Well, I hope you enjoy the show however much sense it makes.
So I found there were some ancient Jack Benny Program podcasts that my iPod somehow had for some reason and I got to listening. And they had some real obscure ones, like from his show before Jell-O picked him up as a sponsor and before his writers had invented Phil Harris and everything. And the show was weird back then, since he didn’t have any of his famous cast except Mary Livingstone and she was still mostly doing Dumb Dora. And then they got to what sketch they’d do on the next week’s show. “Next week, folks, we’re going to do a real old-fashioned style minstrel show!”
So I had to cry out, “NO! DON’T DO IT, JACK BENNY PROGRAM OF 1933!” and throw myself at the iPod, smothering it with my body and saving my whole platoon from the imminent racefail. And while my iPod’s Otter case was strong enough to withstand my falling all over it, and the next episode turned out to be one from 1944 and everything was normal, I’m still not quite up to par. Jack Paar was Benny’s summer replacement host for 1947. But you can see why this has me all off my schedule.
I feel like listening to something today. Here’s an October 1959 episode of Bob and Ray Present the CBS Radio Network. As often for these shows it’s a set of several sketches, all done by Bob Elliott and Ray Goulding. None of the sketches really involve one another so if you don’t care for one premise — a Broadway actor going over the failure of his musical; a political-news interview with a possible candidate for the upcoming presidential election; the Bob And Ray Trophy Train arrives in Memphis — you can zip ahead a few minutes and enjoy the next. I wouldn’t.
While listening to the Vic And Sadecast, an hourlong podcast about Vic and Sade, my love assessed that I have a love for wordy humor. Not puns, mind you, or jokes that consist only of putting a word where it doesn’t belong. More humor in which there is wonderful care about picking words so that they are just odd enough to be funny even if you can’t point to a specific laugh line. I think my love’s right in this as with so many regards. Bob and Ray sound rambling and improvised; it’s part of their charm. I don’t know how much Bob and Ray and their writing staff got done by editing and rewriting into shape and how much they got done by being really good writers and improvisors. It’s hard to pick any line, though, and find a variation that would be better. You can make lines more obviously meant to be punch lines, but then the whole sketch would be lessened. Anyway, do enjoy, please.
If you’ve been listening along with Vic and Sade episodes this week you maybe noticed that not much happens in them. The characters talk about what they’re up to, but they don’t do much about it. That’s part of the style of the show. It has an almost classic respect for the ancient unities of Greek theater. Each day’s installment is one scene, at one time, and rarely do characters enter or exit, at least not much. Doing stuff is almost impossible in the ten minutes or so of conversation they have.
But stuff happens between episodes. And, more, it’s remembered. Vic and Sade is a representative of the serial-sitcom. It could have storylines going and progressing and developing, five days a week, just the way they might on soap operas. Vic and Sade isn’t a strong representative of the genre, the way that Lum and Abner or the difficult granddaddy of them all, Amos ‘n’ Andy, are. Vic and Sade stories aren’t as long and don’t dominate weeks of storytelling the way the more dedicated serials do. But it’s there.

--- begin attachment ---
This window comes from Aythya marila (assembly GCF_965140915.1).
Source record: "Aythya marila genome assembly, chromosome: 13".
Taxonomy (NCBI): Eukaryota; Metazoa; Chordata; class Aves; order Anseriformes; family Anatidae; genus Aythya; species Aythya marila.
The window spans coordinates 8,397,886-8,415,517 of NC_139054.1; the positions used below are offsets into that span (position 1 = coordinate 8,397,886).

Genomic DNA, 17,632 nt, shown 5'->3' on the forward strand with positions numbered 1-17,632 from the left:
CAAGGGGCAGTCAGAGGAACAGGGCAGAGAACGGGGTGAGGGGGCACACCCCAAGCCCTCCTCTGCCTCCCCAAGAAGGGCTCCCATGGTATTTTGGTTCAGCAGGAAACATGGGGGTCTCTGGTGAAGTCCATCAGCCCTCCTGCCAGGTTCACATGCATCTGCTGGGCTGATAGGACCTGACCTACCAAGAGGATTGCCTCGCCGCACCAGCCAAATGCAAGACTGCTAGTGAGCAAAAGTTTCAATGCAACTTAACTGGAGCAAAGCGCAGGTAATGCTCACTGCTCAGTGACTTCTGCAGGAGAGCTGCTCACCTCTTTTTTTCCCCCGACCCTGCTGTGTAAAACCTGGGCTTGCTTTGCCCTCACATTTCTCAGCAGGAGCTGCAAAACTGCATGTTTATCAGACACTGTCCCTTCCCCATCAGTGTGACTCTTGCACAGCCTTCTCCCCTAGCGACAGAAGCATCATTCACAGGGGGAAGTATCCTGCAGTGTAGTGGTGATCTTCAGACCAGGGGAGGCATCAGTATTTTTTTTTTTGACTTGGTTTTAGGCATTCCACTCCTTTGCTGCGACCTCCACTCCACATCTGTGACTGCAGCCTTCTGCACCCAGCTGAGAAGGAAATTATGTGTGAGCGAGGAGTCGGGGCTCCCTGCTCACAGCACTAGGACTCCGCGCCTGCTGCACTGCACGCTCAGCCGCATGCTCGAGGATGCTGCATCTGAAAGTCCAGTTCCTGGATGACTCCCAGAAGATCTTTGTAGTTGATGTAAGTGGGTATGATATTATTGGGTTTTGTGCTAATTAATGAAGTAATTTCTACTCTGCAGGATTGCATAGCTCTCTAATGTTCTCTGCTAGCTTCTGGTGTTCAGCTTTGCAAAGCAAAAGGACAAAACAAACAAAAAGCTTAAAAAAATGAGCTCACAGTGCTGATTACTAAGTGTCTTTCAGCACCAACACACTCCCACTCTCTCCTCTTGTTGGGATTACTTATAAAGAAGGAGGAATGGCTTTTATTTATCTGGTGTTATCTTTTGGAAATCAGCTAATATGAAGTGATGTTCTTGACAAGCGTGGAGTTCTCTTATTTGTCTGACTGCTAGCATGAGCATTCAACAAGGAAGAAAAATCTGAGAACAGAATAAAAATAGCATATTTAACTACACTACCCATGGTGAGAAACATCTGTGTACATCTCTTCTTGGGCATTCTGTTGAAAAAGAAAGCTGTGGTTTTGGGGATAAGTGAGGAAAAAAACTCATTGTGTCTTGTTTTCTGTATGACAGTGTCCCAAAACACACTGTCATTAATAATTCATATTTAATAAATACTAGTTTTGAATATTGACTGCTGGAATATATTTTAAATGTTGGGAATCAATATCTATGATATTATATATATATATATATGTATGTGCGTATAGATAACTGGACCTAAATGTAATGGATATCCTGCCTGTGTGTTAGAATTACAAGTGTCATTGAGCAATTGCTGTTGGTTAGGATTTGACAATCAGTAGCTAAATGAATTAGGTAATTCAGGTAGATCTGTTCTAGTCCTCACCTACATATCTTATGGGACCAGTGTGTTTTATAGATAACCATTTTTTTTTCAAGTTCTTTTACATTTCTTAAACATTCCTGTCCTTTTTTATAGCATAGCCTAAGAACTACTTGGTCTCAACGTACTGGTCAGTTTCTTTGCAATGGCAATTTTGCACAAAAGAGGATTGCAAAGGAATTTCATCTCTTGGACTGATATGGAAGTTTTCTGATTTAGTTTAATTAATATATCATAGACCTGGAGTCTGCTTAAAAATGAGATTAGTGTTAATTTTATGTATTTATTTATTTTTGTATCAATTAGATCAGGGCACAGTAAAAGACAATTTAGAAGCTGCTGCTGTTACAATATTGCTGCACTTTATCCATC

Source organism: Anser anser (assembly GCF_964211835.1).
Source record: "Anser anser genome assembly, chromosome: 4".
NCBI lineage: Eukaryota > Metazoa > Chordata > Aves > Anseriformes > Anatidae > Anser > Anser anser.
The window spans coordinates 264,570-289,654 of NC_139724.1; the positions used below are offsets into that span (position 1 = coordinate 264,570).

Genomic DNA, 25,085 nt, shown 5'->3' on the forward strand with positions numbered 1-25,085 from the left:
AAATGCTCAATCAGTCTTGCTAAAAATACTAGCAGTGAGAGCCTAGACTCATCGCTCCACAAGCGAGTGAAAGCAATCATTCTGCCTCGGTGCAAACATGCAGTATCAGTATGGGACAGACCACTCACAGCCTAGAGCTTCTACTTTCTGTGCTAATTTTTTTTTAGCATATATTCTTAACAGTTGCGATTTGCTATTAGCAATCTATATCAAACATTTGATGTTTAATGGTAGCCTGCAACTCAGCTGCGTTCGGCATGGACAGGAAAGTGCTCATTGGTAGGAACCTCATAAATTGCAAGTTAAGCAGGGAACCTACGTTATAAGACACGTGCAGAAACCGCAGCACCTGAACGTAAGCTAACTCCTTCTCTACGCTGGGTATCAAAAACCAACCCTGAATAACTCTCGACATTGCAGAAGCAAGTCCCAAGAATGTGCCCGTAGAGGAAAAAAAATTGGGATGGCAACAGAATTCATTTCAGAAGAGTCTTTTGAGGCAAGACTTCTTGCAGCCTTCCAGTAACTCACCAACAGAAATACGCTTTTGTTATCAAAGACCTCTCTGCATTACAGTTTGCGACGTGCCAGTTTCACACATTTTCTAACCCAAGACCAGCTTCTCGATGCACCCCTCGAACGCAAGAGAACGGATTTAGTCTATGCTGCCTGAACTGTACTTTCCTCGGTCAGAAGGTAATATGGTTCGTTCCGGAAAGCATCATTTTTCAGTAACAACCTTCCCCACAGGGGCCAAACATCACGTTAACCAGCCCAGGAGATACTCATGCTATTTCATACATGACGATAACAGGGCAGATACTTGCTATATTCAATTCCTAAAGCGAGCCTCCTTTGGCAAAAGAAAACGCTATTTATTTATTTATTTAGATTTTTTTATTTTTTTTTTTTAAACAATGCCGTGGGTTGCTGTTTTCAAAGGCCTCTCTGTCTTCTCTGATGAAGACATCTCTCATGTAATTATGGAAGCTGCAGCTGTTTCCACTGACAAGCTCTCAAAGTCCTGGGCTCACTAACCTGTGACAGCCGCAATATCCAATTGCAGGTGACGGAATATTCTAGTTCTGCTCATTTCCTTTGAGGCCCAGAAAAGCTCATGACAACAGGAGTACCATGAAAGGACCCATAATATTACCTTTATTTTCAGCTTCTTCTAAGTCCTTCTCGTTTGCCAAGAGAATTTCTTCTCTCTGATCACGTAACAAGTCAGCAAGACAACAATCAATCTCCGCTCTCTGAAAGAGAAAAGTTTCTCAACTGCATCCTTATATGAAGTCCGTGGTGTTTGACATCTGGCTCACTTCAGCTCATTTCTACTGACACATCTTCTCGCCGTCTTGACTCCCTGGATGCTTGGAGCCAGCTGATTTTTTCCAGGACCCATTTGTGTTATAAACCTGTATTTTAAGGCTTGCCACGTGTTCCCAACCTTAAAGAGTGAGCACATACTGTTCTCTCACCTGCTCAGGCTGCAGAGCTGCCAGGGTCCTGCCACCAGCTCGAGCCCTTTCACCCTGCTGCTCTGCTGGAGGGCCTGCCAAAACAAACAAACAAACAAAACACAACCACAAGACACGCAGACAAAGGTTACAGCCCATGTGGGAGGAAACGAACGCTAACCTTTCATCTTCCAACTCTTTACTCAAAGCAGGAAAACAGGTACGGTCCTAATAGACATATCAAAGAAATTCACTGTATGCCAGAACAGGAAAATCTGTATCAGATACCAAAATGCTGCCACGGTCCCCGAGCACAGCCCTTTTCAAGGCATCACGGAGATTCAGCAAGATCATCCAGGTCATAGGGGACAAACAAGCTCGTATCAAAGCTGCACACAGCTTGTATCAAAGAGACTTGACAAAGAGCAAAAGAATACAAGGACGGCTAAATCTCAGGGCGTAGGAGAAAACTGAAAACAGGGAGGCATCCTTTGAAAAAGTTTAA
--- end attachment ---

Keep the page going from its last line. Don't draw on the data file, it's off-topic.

Here, for example, at least after about the first two and a half minutes (spent talking about the wonders of Crisco and perhaps local advertisers), is a continuation of Vic’s All-Star Marching Team. The Marching Team is hoping to put together a Ladies Auxiliary. Sade is targeted to participate. She’s uninterested in marching and she and Vic talk just a little past one another about the point. The Marching Team was based on an absurd premise to start. And now the Ladies Auxiliary promises to be further absurd, as it can’t just be the wives of the Marching Team members. Many of them aren’t married. (One has intentions of marrying his beloved early in 1948, a joke which barely registers until you know that this episode is from the 22nd of February, 1941.) It’s not the straightforward absurdity of the original Marching Team premise, and its need to rehearse when none of the members can get together. That doesn’t keep it from finding wonderful absurdity anyway.
Maybe I’ll just carry on with the old-time radio and make it a Vic and Sade week. Picking out episodes makes me want to hear more episodes, and I like talking about the stuff I enjoy. So here goes.
One of my favorite comic modes is the deadpan absurdity. The name almost explains it. Presenting the most ridiculous idea possible with the straightest face possible delights me. If someone questions your absurdity, you can own up to it … or you can try explaining why it really makes sense all along. Take the second path and you are entering the heady woods of the American heritage of tall-tale folklore, of the reductio ad absurdum that earns mathematicians their pay, and — if you happen to answer every objection soundly — conspiracy theory.